And maybe it isn’t just with faith and with books. I start to realize I’ve also experienced this same sense of recovery with Sheri, my wife, falling in love and feeling known and somehow re-connected because of her. And it was like that with my first love, writing, too.

Could it be? In love, in faith, in art, in writing, in life the goal may not necessarily be to become ourselves more, but to recover ourselves more?

And in doing so, maybe we do become more ourselves. But in faith, in romance, and in writing–that is to say, the three most influential things in my life right now–the fire may be less in discovering what I never knew and much more in rediscovering what’s been lost.

It’s the resonance–a connection struck with something buried or forgotten–that draws, woos, and delights us. Something inside longs to reconnect with a spirit that is somehow not us but beyond us, some vestige of a place we’ve seen before–even lived in–but hardly remember in everyday life.

We’re seeking to recover that sense of home.

Don’t we all seek this same recovery of home, of unity with ourselves, with God? Like Nicodemus, we’re confused, frustrated by the difficulty: how does one return to the womb?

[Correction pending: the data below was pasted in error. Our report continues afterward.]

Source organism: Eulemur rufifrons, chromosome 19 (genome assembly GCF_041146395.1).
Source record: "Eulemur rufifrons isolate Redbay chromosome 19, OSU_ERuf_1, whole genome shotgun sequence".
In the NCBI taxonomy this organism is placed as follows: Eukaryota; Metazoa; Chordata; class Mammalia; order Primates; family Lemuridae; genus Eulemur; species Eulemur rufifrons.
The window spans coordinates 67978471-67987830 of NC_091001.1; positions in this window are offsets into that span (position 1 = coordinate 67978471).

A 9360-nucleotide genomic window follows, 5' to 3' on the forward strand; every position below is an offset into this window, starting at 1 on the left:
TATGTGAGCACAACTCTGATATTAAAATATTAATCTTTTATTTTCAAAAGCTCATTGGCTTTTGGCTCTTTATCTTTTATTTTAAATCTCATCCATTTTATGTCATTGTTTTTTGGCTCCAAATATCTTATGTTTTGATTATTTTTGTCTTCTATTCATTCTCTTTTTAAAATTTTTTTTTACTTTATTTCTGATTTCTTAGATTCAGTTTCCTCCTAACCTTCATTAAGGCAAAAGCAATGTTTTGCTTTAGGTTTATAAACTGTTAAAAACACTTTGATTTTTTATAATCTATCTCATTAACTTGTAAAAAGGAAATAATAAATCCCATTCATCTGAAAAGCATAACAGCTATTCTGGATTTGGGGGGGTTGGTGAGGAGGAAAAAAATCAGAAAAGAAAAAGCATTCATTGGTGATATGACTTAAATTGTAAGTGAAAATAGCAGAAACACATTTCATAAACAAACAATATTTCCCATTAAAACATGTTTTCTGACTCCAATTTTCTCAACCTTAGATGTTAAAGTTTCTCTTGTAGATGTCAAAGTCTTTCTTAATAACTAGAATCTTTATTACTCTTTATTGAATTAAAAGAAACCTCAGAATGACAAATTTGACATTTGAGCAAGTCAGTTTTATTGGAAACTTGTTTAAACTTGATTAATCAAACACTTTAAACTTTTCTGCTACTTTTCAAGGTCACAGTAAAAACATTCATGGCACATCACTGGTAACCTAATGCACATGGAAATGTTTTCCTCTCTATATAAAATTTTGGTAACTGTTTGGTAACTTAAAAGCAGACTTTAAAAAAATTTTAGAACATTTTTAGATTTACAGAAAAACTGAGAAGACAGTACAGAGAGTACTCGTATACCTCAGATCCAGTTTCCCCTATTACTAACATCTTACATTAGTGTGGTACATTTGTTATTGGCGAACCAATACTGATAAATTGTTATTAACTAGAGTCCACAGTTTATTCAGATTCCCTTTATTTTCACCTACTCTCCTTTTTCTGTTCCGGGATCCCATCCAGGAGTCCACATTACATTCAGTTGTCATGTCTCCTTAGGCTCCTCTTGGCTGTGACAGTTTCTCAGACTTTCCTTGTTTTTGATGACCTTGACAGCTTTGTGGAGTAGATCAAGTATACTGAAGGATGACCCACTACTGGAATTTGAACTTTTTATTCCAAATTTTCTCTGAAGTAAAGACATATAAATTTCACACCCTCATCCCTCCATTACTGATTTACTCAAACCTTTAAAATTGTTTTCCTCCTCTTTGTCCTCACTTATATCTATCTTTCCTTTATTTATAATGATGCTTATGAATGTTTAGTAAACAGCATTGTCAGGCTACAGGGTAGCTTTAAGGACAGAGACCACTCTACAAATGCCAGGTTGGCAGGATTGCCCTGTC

Jesus said we’re to become as little children again. Similarly, Julia Cameron’s world-famous training for artists and writers, The Artist’s Way, originally described the work as:  “A Guide to Recovering the Creative Self.”  And anyone in love knows the sensation is like something in you feels known, reunited with itself again.

Recovering is the real work of this journey. 

There’s this great word: agency. It’s the capacity to exert power, and it’s used to express the amount of power someone has to help themselves. I believe a lack of agency is the biggest reason most people suffer, and the most misunderstood concept by those who have it. It’s easy to forget others don’t have much agency when we do. When we have it, we tend to think others around us do too. And we’re prone to judge and think they should just use their agency to improve their situation. But if it were that easy, simply exerting power, wouldn’t more people be doing it already?

Maybe higher purpose writers seek the recovery of agency because we’re acutely aware of this universal ambition to recover what’s been lost. Maybe we’ve felt that fear of losing what matters most to us. Maybe we fear we’ve even lost it. Certainly we know others have. And we’ve experienced the thrill of remembering and recovering personal agency from another writer who saw into our deepest heart and spoke hope, comfort, and we recovered our determination.